Cedar Hill Prep Blog

Fine Motor Skills Develop Slowly — Don't Rush It

Posted by Nandini Menon on Dec 9, 2016 9:19:00 AM

Your child has so many things to look forward to as he grows. Because we are excited to see him succeed, it can be tempting to become impatient with the process and want him to develop almost overnight all of the skills that we know are so necessary for his success.  As adults, we tend to forget about the little things, the fundamental building blocks that children need in order to support basic life skills. One very crucial building block is the development of fine motor skills.

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What are "Fine Motor Skills?"

The term references skills that involve the use of small muscles in the body. Generally, the set of skills we as teachers pay most attention to are skills achieved with the hands. Children need to develop dexterity and strength in their hands and fingers in order to support tasks such as fastening buttons, tying shoes, using a fork and knife, grasping small items, and (perhaps most pertinent to their academic learning) writing.

Writing requires a great deal of coordination from the small muscles in the hands, hand-eye coordination, as well as a base level of strength that children must develop. Before the children can even begin to practice tasks such as proper pencil grasping or handwriting, they must first have the manual dexterity to support these tasks.

A second prerequisite to writing is the adoption of a dominant hand. As children engage with the activities that will help them to develop fine motor skills, they also begin to understand which hand they favor. Encouraging your child to develop these skills is a crucial first step towards the monumental accomplishment of learning to write.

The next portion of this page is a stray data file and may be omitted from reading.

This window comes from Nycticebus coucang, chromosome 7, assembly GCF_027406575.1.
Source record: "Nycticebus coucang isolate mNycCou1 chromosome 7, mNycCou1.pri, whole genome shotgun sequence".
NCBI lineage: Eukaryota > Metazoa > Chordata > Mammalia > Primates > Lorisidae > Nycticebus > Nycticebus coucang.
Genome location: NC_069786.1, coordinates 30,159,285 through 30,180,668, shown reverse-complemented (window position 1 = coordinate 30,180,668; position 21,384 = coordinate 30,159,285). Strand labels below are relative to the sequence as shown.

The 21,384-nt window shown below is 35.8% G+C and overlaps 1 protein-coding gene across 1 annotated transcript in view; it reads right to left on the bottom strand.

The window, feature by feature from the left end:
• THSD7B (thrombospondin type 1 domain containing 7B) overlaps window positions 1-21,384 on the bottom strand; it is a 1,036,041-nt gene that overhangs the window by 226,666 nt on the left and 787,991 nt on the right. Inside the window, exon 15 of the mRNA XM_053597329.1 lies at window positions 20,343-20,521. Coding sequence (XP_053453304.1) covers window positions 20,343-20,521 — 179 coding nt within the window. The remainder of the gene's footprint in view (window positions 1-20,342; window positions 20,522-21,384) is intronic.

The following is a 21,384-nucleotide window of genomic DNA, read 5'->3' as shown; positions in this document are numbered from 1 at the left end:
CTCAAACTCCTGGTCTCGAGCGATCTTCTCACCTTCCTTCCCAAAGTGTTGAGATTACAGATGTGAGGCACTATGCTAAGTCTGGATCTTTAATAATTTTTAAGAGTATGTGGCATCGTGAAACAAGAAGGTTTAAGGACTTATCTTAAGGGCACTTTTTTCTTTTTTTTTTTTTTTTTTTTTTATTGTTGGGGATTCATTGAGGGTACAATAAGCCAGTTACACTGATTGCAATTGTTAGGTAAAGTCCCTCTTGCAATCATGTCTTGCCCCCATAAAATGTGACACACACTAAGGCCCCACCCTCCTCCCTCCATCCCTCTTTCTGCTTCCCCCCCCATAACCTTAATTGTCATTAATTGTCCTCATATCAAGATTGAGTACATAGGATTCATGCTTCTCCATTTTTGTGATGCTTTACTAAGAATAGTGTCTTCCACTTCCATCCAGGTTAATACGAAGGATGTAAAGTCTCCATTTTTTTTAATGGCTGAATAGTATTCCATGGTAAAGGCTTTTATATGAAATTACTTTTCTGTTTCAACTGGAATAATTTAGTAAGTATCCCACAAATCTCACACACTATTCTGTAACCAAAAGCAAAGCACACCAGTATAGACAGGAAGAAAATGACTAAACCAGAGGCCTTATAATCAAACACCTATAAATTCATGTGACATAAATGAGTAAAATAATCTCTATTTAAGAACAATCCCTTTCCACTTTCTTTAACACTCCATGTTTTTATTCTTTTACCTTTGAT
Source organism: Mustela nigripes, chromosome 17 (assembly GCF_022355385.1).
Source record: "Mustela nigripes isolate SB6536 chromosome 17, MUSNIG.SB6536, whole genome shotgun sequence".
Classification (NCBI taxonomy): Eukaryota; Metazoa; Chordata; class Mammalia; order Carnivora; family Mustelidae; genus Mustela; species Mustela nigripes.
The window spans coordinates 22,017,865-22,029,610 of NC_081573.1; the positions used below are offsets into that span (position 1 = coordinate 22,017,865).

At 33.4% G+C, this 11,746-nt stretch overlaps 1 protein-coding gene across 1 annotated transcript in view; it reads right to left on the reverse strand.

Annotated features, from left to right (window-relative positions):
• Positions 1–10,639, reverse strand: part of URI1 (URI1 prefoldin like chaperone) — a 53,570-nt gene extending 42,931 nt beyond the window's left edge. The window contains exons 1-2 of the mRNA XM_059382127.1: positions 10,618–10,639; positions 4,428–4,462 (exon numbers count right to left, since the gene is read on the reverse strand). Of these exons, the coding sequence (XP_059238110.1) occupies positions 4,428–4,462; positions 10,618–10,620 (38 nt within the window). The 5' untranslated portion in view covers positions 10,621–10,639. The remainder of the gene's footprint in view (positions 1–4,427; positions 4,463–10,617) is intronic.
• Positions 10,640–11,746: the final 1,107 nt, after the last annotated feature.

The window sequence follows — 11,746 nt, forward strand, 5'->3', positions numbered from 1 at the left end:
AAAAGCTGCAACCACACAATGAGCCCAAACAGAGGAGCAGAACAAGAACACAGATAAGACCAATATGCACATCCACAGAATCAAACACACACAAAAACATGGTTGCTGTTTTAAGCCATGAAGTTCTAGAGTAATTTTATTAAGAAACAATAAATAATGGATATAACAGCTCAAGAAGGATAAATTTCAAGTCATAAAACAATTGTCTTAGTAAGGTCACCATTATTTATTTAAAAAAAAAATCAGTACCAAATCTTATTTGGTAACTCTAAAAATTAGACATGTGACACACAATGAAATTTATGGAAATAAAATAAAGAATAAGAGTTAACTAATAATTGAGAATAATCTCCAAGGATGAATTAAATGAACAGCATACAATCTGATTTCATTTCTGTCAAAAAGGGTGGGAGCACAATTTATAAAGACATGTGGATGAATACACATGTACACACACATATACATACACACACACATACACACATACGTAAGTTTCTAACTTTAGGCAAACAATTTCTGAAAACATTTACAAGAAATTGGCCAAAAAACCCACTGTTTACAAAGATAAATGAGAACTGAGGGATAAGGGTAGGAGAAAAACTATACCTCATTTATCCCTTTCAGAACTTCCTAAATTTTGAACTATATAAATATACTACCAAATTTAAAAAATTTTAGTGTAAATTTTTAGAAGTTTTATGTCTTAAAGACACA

How Can I Encourage Fine Motor Skill Development?

Luckily enough, there are a plethora of fun activities that you can do with your child at home (and that your child's teacher will be scaffolding into classroom work), activities that will help your child improve his/her fine motor skills. Daily practice yields the best results on this front, so make certain to include one or more of these activities on your child's day-to-day docket.


Clothespins are great strength conditioning tools, and any activity that encourages children to open/close a clothespin will also help with fine motor skill development. Children can practice pinning a doll's clothing to a clothesline, pinning lines of clothespins to cardboard boxes, or create all types of crafts and games with clothespins.

One fun clothespin game is "The Early Bird Gets the Worm." Cut up small lengths of yarn in a fun color and place them on a piece of construction paper on the floor. Provide a cup or basket for the children to deposit the worms into. Children play the part of the bird and catch the worms using the clothespin as their beaks.

Stringing Beads

The process of stringing involves manual dexterity and finger control. Set your child up with a length of yarn and give him/her pony beads, uncooked ziti, or one-inch sections of drinking straws to string. As a bonus, a pretty necklace or bracelet has now been made!


Child-safe tweezers are wonderful tools for developing both hand strength and muscle control. Encourage your child to pick up pom poms, small marshmallows, seeds, buttons, or pony beads with tweezers. You can include an optional sorting activity: present your child with a pile of different coloredbeads, buttons, or different seeds and several bowls to sort them into. The only rule is that the pile may only be touched with the tweezers.

Small Objects

Picking up and turning over small, thin objects requires manual control and dexterity. Try playing with cards, coins, buttons, or pieces of cardboard spread on the floor. Cut squares of paper and encourage your child to draw different designs on each side. Then practice flipping them over to reveal the facing design. 

Play Dough

Play dough encourages both strength and dexterity! Simply mushing it around in the hands is enough to promote strength development, but you can also encourage your child to pick up and push small objects into the play dough surface: golf tees, river rocks, googley eyes, or shells. Use your creativity to create a custom play dough play set for your child.


Physical skills do not develop instantly, but rather require constant effort to foster. With patience and diligence, you can set your child up for success with his/her fine motor skills which, in turn, will create the foundation required for so many important life skills.

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Topics: Prospective Parents, School Beliefs, preschool, Elementary

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